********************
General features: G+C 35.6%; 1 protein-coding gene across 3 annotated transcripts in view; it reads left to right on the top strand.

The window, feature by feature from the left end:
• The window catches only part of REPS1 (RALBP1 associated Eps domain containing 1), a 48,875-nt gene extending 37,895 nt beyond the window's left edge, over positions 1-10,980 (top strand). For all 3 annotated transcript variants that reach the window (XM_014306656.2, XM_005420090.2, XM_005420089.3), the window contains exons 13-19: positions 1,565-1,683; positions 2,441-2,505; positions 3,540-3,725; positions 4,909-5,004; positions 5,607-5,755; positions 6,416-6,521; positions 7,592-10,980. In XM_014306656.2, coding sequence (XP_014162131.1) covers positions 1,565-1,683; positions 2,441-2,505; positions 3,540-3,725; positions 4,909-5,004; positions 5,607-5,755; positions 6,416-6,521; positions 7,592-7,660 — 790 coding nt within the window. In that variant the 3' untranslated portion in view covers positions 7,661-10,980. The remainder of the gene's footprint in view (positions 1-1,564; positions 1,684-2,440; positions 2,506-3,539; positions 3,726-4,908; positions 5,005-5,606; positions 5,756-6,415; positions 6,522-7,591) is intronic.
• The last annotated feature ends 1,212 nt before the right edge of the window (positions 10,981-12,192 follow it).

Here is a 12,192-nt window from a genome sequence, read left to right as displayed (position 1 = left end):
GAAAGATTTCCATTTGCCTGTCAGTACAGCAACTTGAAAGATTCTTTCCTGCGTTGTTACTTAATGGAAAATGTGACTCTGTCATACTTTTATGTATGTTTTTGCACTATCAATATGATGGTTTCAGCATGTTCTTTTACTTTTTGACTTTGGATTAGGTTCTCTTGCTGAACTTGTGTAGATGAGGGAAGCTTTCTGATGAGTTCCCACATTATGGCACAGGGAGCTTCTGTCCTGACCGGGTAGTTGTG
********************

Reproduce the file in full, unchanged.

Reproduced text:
General features: G+C 35.6%; 1 protein-coding gene across 3 annotated transcripts in view; it reads left to right on the top strand.

The window, feature by feature from the left end:
• The window catches only part of REPS1 (RALBP1 associated Eps domain containing 1), a 48,875-nt gene extending 37,895 nt beyond the window's left edge, over positions 1-10,980 (top strand). For all 3 annotated transcript variants that reach the window (XM_014306656.2, XM_005420090.2, XM_005420089.3), the window contains exons 13-19: positions 1,565-1,683; positions 2,441-2,505; positions 3,540-3,725; positions 4,909-5,004; positions 5,607-5,755; positions 6,416-6,521; positions 7,592-10,980. In XM_014306656.2, coding sequence (XP_014162131.1) covers positions 1,565-1,683; positions 2,441-2,505; positions 3,540-3,725; positions 4,909-5,004; positions 5,607-5,755; positions 6,416-6,521; positions 7,592-7,660 — 790 coding nt within the window. In that variant the 3' untranslated portion in view covers positions 7,661-10,980. The remainder of the gene's footprint in view (positions 1-1,564; positions 1,684-2,440; positions 2,506-3,539; positions 3,726-4,908; positions 5,005-5,606; positions 5,756-6,415; positions 6,522-7,591) is intronic.
• The last annotated feature ends 1,212 nt before the right edge of the window (positions 10,981-12,192 follow it).

Here is a 12,192-nt window from a genome sequence, read left to right as displayed (position 1 = left end):
GAAAGATTTCCATTTGCCTGTCAGTACAGCAACTTGAAAGATTCTTTCCTGCGTTGTTACTTAATGGAAAATGTGACTCTGTCATACTTTTATGTATGTTTTTGCACTATCAATATGATGGTTTCAGCATGTTCTTTTACTTTTTGACTTTGGATTAGGTTCTCTTGCTGAACTTGTGTAGATGAGGGAAGCTTTCTGATGAGTTCCCACATTATGGCACAGGGAGCTTCTGTCCTGACCGGGTAGTTGTG